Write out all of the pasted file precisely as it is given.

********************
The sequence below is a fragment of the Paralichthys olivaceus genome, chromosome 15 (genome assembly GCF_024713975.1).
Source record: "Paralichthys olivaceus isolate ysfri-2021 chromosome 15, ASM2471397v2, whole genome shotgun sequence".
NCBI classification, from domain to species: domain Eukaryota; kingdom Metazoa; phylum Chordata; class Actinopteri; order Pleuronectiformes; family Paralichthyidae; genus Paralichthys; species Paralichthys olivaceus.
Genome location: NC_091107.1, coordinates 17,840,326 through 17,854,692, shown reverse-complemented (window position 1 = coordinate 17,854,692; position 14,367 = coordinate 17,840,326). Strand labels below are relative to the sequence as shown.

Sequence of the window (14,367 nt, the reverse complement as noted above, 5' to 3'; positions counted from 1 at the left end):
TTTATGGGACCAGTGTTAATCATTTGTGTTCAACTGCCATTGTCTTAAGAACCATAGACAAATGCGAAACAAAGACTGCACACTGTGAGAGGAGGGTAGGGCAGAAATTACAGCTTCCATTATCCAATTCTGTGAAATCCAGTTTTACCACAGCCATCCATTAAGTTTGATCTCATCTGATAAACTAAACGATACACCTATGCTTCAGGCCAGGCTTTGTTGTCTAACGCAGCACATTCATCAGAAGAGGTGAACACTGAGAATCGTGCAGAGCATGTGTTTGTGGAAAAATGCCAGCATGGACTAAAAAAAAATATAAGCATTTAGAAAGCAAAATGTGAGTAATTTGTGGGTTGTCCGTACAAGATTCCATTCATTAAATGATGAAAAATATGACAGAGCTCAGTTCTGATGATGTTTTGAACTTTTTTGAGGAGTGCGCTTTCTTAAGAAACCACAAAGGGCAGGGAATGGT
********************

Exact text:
The sequence below is a fragment of the Paralichthys olivaceus genome, chromosome 15 (genome assembly GCF_024713975.1).
Source record: "Paralichthys olivaceus isolate ysfri-2021 chromosome 15, ASM2471397v2, whole genome shotgun sequence".
NCBI classification, from domain to species: domain Eukaryota; kingdom Metazoa; phylum Chordata; class Actinopteri; order Pleuronectiformes; family Paralichthyidae; genus Paralichthys; species Paralichthys olivaceus.
Genome location: NC_091107.1, coordinates 17,840,326 through 17,854,692, shown reverse-complemented (window position 1 = coordinate 17,854,692; position 14,367 = coordinate 17,840,326). Strand labels below are relative to the sequence as shown.

Sequence of the window (14,367 nt, the reverse complement as noted above, 5' to 3'; positions counted from 1 at the left end):
TTTATGGGACCAGTGTTAATCATTTGTGTTCAACTGCCATTGTCTTAAGAACCATAGACAAATGCGAAACAAAGACTGCACACTGTGAGAGGAGGGTAGGGCAGAAATTACAGCTTCCATTATCCAATTCTGTGAAATCCAGTTTTACCACAGCCATCCATTAAGTTTGATCTCATCTGATAAACTAAACGATACACCTATGCTTCAGGCCAGGCTTTGTTGTCTAACGCAGCACATTCATCAGAAGAGGTGAACACTGAGAATCGTGCAGAGCATGTGTTTGTGGAAAAATGCCAGCATGGACTAAAAAAAAATATAAGCATTTAGAAAGCAAAATGTGAGTAATTTGTGGGTTGTCCGTACAAGATTCCATTCATTAAATGATGAAAAATATGACAGAGCTCAGTTCTGATGATGTTTTGAACTTTTTTGAGGAGTGCGCTTTCTTAAGAAACCACAAAGGGCAGGGAATGGT